The distribution and localization of the fucose-binding lectin in rat tissues and the identification of a high affinity form of the mannose/N-acetylglucosamine-binding lectin in rat liver

R. S. Haltiwanger, M. A. Lehrman, A. E. Eckhardt, R. L. Hill

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A small-scale affinity chromatographic procedure was developed to screen for the presence of fucose and mannose/N-acetylglucosamine-binding lectins in small amounts of rat tissues. Of all tissues examined, only the liver contained the fucose-binding lectin, whereas both liver and blood serum contained the mannose/N-acetylglucosamine lectin. By means of immunocytological methods using antibodies to hepatic lectins, the fucose lectin was shown to be uniquely present in Kupffer cells and absent in all other types of rat macrophages examined. The binding and uptake of different neoglycoproteins by nonparenchymal cell fractions of liver indicated that the fucose-binding lectin was either not responsible for the uptake or that more than one lectin was acting. With the identification of another lectin (M(r) = 180,000) by the above screening procedure for hepatic lectins and the results of studies in the following paper (Haltiwanger, R.S., and Hill, R.L. (1986) J. Biol. Chem. 261, 7440-7444) two lectins appear to be involved. A small amount of the hepatic mannose/N-acetylglucosamine lectin was found by the above screening procedure to have a higher affinity for L-fucosyl-bovine serum albumin-Sepharose than the majority of the lectin in hepatocytes. This lectin, called the high affinity form, was purified and its properties examined. On a weight basis the high affinity form bound 7-12 times more ligand than the normal form. Its K(a) for L-fucosyl-bovine serum albumin was 2.3 x 109 M-1 compared to 3.5 x 108 M-1 for the normal form. Moreover, the concentrations of monosaccharides required to inhibit the high affinity form were about 3 times less than those required to inhibit binding of the normal form. The two forms, however, have identical molecular weights (32,000) under reducing and nonreducing conditions, bind anti-lectin antibodies in the same way, and give identical peptide maps after V-8 protease digestion. The structural basis for the different binding affinities of the two forms remains unknown.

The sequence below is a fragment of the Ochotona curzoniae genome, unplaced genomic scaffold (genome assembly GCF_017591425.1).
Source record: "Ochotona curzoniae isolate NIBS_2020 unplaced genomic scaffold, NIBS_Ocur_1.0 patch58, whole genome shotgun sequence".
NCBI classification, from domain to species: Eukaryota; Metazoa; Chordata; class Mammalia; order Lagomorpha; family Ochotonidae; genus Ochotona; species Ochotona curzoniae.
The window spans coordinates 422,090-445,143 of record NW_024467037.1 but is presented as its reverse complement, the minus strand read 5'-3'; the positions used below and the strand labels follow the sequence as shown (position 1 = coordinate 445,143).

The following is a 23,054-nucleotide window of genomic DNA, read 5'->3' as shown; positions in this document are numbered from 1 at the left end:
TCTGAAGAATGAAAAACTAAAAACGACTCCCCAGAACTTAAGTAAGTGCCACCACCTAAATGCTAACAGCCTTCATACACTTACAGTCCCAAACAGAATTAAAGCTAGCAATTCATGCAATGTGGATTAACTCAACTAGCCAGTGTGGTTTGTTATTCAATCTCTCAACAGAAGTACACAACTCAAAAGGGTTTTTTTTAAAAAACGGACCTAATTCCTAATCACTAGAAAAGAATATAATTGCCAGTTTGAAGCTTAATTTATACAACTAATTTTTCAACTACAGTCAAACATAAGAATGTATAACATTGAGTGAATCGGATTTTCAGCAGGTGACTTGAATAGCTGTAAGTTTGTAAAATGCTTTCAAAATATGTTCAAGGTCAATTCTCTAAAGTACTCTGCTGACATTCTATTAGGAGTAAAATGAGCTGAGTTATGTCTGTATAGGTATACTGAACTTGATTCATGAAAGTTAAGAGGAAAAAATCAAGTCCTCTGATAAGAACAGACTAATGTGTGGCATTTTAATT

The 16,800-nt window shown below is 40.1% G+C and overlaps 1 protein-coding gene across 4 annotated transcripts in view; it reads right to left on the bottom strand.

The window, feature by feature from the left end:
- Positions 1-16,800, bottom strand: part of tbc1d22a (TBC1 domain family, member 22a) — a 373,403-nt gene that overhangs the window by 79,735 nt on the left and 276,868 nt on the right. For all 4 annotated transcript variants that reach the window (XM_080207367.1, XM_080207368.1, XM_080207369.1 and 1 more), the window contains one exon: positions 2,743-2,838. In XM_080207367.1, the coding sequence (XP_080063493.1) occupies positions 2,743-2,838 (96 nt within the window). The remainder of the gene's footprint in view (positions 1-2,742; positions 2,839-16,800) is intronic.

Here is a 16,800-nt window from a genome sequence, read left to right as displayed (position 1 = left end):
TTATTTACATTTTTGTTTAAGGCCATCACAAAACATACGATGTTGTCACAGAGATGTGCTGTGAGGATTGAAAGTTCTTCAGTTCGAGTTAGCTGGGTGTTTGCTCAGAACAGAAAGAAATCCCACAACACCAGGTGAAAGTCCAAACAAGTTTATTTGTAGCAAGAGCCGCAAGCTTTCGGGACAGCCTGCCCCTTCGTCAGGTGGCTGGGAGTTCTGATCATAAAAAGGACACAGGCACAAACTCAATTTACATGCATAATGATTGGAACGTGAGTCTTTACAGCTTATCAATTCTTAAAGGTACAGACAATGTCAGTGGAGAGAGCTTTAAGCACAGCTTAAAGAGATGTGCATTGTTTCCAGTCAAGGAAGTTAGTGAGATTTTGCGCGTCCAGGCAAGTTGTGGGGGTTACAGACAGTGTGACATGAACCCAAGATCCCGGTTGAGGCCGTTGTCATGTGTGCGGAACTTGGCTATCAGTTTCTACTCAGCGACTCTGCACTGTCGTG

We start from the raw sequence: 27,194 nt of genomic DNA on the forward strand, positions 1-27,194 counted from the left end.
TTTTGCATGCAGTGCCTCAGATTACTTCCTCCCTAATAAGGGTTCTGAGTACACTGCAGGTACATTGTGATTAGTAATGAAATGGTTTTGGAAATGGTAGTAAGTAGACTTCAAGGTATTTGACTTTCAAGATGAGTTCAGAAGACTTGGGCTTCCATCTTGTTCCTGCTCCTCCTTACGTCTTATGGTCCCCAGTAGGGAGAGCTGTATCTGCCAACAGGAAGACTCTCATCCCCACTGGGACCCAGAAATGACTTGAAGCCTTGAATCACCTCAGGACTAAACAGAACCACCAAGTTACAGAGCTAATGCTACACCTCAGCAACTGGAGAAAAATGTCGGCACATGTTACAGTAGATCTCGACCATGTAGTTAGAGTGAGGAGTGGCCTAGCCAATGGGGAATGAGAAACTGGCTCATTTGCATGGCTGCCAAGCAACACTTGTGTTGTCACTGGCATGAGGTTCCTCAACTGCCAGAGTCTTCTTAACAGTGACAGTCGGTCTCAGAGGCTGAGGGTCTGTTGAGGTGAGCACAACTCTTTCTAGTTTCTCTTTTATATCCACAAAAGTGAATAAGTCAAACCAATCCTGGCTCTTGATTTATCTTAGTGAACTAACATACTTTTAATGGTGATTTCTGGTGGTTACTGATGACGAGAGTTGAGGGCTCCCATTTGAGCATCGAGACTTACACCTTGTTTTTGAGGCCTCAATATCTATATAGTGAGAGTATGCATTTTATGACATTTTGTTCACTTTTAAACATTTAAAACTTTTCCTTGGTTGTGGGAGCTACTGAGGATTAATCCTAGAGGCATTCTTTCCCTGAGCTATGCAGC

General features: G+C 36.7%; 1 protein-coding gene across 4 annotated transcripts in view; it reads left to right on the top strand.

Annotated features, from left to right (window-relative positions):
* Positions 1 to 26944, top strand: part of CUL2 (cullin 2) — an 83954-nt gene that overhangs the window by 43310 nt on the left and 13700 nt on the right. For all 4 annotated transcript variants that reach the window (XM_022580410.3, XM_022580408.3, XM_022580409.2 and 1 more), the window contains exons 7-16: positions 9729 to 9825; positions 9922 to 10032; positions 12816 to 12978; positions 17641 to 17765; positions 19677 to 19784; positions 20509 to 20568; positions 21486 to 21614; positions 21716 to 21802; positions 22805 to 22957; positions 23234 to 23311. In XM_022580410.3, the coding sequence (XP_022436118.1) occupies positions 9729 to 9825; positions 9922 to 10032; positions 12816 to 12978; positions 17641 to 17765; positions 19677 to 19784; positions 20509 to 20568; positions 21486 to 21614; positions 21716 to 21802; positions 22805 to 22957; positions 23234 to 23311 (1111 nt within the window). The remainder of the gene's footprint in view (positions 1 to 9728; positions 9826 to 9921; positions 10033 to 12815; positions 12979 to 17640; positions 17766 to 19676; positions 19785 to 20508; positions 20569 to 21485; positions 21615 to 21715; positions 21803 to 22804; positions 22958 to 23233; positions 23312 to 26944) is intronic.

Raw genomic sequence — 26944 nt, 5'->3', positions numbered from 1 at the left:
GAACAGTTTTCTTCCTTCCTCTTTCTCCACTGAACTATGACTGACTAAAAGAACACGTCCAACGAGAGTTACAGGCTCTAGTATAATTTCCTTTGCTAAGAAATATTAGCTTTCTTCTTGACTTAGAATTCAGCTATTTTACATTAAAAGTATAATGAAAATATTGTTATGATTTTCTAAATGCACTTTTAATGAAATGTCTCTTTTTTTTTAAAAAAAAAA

Original languageEnglish (US)
Pages (from-to)7433-7439
Number of pages7
JournalJournal of Biological Chemistry
Issue number16
Publication statusPublished - 1986


ASJC Scopus subject areas

  • Biochemistry

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